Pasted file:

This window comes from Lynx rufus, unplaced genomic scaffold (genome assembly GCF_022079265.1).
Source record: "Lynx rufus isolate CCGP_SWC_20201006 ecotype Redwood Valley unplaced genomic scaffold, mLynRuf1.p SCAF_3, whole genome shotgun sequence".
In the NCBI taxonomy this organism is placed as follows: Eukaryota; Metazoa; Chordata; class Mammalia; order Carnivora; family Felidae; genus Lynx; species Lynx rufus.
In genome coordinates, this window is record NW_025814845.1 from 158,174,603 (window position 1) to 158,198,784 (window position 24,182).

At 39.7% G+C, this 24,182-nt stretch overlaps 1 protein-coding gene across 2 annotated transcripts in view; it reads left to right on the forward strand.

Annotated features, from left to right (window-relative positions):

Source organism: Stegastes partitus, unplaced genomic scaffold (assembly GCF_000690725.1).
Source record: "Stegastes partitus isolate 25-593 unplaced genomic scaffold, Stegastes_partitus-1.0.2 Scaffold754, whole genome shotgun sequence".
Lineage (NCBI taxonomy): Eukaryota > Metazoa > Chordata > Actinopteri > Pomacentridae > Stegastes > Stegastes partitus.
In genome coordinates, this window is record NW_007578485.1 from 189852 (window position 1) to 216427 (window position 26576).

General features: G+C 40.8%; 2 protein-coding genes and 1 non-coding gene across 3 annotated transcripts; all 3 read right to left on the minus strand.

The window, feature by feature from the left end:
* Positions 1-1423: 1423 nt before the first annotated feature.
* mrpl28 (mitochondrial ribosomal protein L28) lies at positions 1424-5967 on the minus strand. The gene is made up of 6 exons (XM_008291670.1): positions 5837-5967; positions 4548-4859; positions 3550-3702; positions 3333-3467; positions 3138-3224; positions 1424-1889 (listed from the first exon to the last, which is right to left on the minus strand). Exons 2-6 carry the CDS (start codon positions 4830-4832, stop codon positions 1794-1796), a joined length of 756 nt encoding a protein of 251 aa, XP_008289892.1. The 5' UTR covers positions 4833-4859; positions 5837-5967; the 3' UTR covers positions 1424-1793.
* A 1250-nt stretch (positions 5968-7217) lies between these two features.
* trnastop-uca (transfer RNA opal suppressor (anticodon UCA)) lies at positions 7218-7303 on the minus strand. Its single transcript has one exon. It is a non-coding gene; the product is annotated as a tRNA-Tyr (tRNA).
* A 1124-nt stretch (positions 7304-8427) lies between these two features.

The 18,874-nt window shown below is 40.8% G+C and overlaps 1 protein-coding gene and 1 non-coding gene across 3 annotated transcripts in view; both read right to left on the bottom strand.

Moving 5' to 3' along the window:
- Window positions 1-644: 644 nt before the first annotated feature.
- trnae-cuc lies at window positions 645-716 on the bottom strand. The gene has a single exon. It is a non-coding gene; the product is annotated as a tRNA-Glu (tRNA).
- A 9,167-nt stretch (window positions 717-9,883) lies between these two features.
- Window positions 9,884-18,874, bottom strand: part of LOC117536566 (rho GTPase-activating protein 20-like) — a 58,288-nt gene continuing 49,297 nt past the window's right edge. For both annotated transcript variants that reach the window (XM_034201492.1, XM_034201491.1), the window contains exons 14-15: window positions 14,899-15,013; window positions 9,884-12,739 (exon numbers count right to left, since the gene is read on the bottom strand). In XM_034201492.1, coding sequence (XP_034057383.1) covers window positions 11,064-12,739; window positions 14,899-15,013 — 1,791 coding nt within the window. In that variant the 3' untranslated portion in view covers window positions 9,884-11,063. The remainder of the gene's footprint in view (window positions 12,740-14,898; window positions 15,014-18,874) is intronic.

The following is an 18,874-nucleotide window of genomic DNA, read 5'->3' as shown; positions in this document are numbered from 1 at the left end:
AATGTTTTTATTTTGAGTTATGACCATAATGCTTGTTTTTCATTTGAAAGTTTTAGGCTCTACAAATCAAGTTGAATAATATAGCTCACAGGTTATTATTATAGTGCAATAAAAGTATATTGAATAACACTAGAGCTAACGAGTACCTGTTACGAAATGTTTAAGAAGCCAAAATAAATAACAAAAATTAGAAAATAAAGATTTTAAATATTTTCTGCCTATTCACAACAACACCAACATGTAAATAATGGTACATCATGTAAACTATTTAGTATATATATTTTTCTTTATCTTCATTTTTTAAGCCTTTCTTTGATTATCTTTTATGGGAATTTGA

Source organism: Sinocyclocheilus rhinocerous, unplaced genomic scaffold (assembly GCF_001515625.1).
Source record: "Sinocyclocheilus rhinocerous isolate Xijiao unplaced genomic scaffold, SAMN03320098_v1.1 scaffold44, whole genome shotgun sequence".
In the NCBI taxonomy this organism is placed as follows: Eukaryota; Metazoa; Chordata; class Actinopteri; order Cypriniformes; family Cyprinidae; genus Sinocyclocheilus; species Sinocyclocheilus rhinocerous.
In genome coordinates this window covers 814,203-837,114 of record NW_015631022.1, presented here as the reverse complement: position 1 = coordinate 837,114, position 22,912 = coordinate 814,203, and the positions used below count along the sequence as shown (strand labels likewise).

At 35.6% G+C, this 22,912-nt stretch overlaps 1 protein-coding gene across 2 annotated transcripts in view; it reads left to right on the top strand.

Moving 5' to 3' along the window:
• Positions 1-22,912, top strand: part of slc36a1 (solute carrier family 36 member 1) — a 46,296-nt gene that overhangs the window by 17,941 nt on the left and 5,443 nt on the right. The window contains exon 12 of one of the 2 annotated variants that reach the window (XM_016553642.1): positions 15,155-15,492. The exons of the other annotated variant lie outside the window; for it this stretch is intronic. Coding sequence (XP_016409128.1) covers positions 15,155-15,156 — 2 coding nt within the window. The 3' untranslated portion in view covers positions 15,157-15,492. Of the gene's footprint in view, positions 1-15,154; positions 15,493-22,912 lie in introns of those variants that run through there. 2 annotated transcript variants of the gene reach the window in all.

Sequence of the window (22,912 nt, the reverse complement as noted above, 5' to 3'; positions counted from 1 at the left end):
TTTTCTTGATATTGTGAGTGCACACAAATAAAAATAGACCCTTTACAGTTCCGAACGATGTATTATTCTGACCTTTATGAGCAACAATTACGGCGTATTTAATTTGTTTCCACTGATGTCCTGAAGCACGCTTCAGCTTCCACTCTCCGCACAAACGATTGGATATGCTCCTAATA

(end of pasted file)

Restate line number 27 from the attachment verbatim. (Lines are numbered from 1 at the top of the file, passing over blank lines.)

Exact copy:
Source record: "Sinocyclocheilus rhinocerous isolate Xijiao unplaced genomic scaffold, SAMN03320098_v1.1 scaffold44, whole genome shotgun sequence".